Posts: 8146 | Location: Twin Lake, MI USA | Registered: Aug 19, 2004Reply With QuoteReport This Post
Picture of WWanda
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I haven't got a clue, but I just want to tell you that I just dumped a boat load of iris the other day. The stuff is crazy!! It spreads everywhere! Your raised beds should keep it under control Smile


Wanda
 
Posts: 4851 | Registered: Feb 12, 2008Reply With QuoteReport This Post
Picture of vera ellen
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Just for the record.....down here, nothing stops bermuda grass. It must be kin to kudzu. It will cross any sort of barrier and as Karen said, even come up in cracks in cement and asphalt.

Peachy, you will have to stay on top of your perimeters of the raised bed, because the bermuda grass surrounding it will grow up, over and into.


ve
 
Posts: 3498 | Location: southern middle Tennessee | Registered: May 05, 2011Reply With QuoteReport This Post
Picture of Georgia Peach
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Vera, I've lined the bed with cardboard AND landscape cloth so hopefully this will help the encroaching Bermuda. I have an awful time with it. Now I'm just waiting for the arrival of the Fall bulbs at Lowes Smile

Wwanda, wish I had your leftover Iris.
 
Posts: 2200 | Location: Zone 8b | Registered: Sep 18, 2002Reply With QuoteReport This Post
Picture of ga.karen
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quote:
Originally posted by SSTR (Stop & Smell the Roses):
Kimm, what about Georgia Peach digging a (? inch) deep trench around her raised bed. Would the burmuda cross that?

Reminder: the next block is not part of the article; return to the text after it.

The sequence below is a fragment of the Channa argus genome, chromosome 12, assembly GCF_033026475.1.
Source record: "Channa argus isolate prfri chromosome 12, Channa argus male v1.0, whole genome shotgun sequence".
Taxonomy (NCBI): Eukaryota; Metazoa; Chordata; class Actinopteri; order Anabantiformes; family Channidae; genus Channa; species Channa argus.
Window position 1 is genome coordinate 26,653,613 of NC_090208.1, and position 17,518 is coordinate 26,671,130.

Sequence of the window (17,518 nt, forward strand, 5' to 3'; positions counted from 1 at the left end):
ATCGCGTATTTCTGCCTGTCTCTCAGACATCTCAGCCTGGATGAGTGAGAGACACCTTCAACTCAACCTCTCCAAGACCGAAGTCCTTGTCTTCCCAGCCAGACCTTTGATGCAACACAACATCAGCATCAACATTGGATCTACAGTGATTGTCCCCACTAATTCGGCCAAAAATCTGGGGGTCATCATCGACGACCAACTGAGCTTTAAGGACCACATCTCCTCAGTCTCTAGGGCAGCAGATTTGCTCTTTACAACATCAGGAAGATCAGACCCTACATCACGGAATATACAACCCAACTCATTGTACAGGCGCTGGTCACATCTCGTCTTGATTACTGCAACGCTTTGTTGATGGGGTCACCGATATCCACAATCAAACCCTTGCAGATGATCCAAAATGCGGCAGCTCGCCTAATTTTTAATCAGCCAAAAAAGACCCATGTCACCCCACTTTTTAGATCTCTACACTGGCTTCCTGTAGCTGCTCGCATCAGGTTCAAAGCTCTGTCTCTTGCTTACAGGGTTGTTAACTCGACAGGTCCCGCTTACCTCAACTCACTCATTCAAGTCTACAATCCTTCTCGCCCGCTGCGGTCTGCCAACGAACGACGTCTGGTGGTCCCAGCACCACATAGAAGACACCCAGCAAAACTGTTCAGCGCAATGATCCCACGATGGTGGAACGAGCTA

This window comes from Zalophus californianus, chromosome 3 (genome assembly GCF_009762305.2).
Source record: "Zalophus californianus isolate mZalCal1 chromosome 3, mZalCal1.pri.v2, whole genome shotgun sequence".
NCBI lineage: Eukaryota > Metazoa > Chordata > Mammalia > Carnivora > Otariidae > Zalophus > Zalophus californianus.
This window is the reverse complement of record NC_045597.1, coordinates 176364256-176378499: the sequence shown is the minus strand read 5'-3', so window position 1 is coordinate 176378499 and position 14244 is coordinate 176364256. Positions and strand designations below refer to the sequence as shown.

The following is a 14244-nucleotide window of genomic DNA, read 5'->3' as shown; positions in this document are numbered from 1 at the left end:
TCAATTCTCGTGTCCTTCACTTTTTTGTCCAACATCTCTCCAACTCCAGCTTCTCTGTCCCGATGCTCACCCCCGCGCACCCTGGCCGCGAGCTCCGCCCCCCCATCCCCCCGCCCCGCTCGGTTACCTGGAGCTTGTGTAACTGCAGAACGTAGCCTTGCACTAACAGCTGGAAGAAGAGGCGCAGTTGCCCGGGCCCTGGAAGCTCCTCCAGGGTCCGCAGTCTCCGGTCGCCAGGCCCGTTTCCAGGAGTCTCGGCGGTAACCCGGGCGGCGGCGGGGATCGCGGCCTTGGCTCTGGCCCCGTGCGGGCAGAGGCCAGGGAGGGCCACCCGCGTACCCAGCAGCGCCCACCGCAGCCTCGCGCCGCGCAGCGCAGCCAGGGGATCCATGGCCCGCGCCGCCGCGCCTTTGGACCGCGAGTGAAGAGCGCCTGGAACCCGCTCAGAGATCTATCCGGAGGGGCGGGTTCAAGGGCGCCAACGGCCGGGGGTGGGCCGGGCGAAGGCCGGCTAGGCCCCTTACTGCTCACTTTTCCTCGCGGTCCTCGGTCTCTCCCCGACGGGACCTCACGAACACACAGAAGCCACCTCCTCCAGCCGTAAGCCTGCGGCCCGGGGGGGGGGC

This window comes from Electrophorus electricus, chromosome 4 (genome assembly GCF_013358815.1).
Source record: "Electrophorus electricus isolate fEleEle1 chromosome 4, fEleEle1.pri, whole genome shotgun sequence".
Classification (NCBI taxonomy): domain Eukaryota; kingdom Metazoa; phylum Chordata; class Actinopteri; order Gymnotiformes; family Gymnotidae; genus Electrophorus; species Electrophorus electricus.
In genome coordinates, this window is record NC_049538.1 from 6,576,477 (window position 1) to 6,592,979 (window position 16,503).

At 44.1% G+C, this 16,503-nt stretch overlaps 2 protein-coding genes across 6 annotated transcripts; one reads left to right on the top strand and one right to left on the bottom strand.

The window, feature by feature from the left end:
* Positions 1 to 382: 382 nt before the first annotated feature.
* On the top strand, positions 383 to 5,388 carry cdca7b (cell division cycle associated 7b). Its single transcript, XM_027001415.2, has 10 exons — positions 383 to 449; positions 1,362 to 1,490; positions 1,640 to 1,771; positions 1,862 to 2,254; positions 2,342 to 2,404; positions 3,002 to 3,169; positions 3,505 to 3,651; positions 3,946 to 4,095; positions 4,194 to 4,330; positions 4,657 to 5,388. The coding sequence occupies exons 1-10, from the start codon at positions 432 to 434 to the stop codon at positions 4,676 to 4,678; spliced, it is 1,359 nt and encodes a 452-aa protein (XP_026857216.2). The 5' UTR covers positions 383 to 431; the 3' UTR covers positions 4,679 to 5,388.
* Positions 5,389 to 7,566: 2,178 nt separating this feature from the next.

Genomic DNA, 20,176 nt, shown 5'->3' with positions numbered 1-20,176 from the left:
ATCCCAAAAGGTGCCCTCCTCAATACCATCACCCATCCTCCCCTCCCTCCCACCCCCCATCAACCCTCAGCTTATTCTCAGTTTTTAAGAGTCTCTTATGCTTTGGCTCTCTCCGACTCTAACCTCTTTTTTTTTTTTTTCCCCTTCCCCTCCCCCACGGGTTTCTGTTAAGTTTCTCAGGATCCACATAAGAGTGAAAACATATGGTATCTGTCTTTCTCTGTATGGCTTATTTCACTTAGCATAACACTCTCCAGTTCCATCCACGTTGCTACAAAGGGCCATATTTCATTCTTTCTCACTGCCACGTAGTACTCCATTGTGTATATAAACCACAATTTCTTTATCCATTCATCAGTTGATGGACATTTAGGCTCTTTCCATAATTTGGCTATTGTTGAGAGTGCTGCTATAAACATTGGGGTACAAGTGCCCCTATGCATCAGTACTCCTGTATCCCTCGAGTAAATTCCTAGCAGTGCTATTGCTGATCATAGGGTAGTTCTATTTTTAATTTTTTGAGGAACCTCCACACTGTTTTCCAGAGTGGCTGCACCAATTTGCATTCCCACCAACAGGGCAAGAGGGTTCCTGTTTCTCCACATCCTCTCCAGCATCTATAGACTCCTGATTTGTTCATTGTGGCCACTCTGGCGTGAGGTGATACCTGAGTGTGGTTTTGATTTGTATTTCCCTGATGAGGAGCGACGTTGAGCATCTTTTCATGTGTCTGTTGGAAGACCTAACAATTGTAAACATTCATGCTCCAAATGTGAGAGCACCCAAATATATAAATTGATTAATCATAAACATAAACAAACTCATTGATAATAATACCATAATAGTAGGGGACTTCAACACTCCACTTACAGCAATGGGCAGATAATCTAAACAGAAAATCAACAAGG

Bermuda reseeds, sends runners underground...some pretty deep and also runs on top of the ground. If when removing it, you leave even one little node (spaced about every inch) it will come back. When sprayed with roundup or other grass killers...it will kill it back a few nodes but not stop the roots.
I have dug as deep as around 12" in our rock hard clay soil (?) and still not found the end of some Bermuda grass roots...they go deeper than that.

Most of the varieties of Bermuda grass were developed at the UofGa. ag satellite in Tifton, Ga....about 50 mi. from me.
When I took the Master Gardeners class for Ga., at least 50% of our "course" was on turf grasses and everything pertaining to them.

ETA...
Ga.Peach, you might want to get a step on blade edger. They are about 6" wide and have a small platform to put your foot on to "step down hard" with. My DH made me one from some old metal he had and sharpened the penetrating end of it. Where I have Bermuda, I have to use it about once a week to keep it out of things above ground. And as I told silly bird (Carlene), it may still get runners underground so I keep a watch in all my beds & spot spray when necessary.